- A savings account is an account with a depository institution that holds money not intended for everyday expenditures.
- Savings accounts held at Federal Deposit Insurance Corporation (FDIC) member banks are protected by FDIC insurance.
- You can use a savings account for an emergency fund or for accumulating money over time, and then be able to access it when you’re ready.
Savings accounts are bank or credit union accounts into which you deposit money for safekeeping.
They are one of the most basic financial tools, and like all tools, their effectiveness depends on how you use them.
This article explains some basics to help you use savings accounts safely and effectively, including:
- Savings account definition
- How savings accounts work
- Advantages of a savings account
- Disadvantages of a savings account
- Uses for a savings account
- How to open a savings account
This article also addresses some frequently asked questions about savings accounts.
Savings Account Definition
What is a savings account? Here’s a technical savings account definition: A savings account is an account with a depository institution that holds money not intended for everyday expenditures.
That’s a bit of a mouthful, so let’s break down a couple of key parts of that definition.
A depository institution is typically a bank or credit union. They are federally regulated and offer federally-insured accounts.
Not being intended for everyday expenditures means that unlike checking accounts, savings accounts are not intended to be used for frequent payments and purchases.
How Savings Accounts Work
A look at some key features explains how savings accounts work. Below are some of the most important features of savings accounts.
They are federally insured
Savings accounts held at Federal Deposit Insurance Corporation (FDIC) member banks are protected by FDIC insurance. Similarly, savings accounts at credit unions regulated by the National Credit Union Administration (NCUA) are covered by NCUA insurance.
Both of these federally-backed insurance programs protect up to $250,000 per depositor at any one institution. If a bank or credit union fails, these insurance programs make sure depositors get their money back, up to the coverage limit.
There are some financial products that look and act like bank or credit union savings accounts but are not federally insured. Also, not all products offered by banks and credit unions are insured. So, be sure to check the insurance status for any account you consider opening.
Deposits are immediately available but may be subject to transaction limits
You can withdraw your money from a savings account at any time without penalty. Unlike certificates of deposit (CDs) which lock up your money for a set period of time.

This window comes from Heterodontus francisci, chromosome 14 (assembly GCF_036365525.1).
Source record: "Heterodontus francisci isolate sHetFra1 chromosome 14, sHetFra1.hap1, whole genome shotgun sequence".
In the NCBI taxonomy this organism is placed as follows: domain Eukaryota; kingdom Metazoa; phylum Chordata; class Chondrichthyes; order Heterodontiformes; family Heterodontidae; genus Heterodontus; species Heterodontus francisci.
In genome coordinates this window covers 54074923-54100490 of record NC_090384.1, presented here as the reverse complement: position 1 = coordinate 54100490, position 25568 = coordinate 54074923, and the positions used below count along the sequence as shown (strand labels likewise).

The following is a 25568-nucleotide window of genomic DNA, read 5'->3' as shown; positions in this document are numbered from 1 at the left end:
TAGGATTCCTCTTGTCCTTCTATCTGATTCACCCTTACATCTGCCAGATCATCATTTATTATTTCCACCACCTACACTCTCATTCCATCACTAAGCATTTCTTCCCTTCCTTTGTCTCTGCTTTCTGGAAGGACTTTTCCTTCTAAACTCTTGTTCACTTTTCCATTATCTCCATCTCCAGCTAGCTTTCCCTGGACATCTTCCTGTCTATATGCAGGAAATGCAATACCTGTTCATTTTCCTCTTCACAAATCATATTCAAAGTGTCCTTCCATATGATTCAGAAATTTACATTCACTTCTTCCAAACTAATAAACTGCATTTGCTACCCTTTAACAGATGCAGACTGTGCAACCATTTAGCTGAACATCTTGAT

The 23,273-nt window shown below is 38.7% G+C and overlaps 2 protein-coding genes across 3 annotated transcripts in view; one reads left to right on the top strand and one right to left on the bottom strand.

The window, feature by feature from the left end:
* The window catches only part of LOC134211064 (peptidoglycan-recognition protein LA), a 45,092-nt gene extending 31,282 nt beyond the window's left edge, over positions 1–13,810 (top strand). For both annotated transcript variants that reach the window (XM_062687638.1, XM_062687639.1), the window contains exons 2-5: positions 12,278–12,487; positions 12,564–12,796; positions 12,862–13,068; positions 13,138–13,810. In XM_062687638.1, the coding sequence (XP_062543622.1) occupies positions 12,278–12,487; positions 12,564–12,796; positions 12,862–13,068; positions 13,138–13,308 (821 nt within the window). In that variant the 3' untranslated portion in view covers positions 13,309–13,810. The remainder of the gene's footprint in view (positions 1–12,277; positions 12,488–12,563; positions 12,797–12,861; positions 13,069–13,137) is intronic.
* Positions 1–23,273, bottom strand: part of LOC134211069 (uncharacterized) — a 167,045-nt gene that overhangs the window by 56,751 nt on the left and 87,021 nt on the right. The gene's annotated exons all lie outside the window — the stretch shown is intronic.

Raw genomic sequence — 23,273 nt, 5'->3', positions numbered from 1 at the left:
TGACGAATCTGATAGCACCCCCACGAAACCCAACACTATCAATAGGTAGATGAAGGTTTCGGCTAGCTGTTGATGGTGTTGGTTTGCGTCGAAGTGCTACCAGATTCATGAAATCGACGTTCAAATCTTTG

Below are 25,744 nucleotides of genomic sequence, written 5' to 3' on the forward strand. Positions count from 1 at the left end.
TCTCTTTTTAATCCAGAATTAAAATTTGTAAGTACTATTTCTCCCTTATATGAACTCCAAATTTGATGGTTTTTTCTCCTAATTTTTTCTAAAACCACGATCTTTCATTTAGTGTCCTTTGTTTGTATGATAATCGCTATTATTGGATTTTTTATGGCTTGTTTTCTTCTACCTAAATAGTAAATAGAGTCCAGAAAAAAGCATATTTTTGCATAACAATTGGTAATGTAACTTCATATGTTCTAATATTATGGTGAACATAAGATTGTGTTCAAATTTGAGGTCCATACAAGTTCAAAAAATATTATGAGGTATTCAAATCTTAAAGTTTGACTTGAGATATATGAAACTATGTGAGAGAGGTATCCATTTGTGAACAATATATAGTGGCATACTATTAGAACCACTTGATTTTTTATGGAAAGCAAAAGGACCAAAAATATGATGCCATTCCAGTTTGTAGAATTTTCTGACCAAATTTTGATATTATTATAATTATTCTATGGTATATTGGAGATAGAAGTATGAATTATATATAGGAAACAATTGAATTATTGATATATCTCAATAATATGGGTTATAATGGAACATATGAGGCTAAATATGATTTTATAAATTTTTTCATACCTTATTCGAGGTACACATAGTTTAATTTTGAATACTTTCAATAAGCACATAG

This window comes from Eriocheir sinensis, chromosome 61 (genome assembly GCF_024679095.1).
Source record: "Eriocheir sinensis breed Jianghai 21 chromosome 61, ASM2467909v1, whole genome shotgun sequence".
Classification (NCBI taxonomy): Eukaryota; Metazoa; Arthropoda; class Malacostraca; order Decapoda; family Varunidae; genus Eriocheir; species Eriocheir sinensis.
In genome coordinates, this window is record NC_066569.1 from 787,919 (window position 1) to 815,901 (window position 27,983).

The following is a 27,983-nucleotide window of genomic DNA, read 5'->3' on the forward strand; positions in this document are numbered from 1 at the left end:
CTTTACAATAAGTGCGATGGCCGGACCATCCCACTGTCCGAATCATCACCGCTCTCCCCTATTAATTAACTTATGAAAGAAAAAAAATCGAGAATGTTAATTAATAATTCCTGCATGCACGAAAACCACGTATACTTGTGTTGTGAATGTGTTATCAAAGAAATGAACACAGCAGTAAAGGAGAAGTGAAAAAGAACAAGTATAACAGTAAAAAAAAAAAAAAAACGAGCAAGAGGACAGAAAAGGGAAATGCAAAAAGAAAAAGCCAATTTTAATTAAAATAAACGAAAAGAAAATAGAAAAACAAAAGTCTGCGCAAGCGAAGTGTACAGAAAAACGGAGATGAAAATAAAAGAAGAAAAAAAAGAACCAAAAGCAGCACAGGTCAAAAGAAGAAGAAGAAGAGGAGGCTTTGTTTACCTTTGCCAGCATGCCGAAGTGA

Traditionally, savings accounts were limited to six third-party transactions per month. That meant that you could withdraw your money whenever you wanted, but could only make up to six payments or other transactions to third parties in any given month.
In 2020, the Federal Reserve suspended the six-transaction limit. However, just because the Fed stopped limiting savings account transactions doesn’t mean banks or credit unions have to allow more than six. They may choose to keep limits in place because it costs money to change systems and because accounts with fewer transactions can be handled more efficiently. In some cases, that greater efficiency results in higher interest rates for customers.
Savings accounts pay a variable interest rate
Savings accounts pay interest, though at a relatively low rate.
This interest rate is variable, meaning it can change at any time. So, the interest rate advertised when you sign up may not be what the account is paying next month.
Interest rates vary a great deal among different banks and credit unions. Often, the biggest banks pay the lowest rates. Also, online accounts generally pay higher rates than traditional, branch-based ones.
So, now you know a little about how savings accounts work, it’s time to look at the pros and cons of these accounts.
Advantages of a Savings Account
The safety of having your money insured by the FDIC or NCUA is a big plus. So is the flexibility of having your money available on demand.
Being able to earn interest on your money is also a positive feature of savings accounts, though it’s a fairly small plus since these rates tend to be on the low side.
Disadvantages of a Savings Account
The low interest rate of savings accounts is a disadvantage compared to other savings vehicles and investments. For example, CDs and bonds generally pay higher interest rates, and stocks offer growth potential.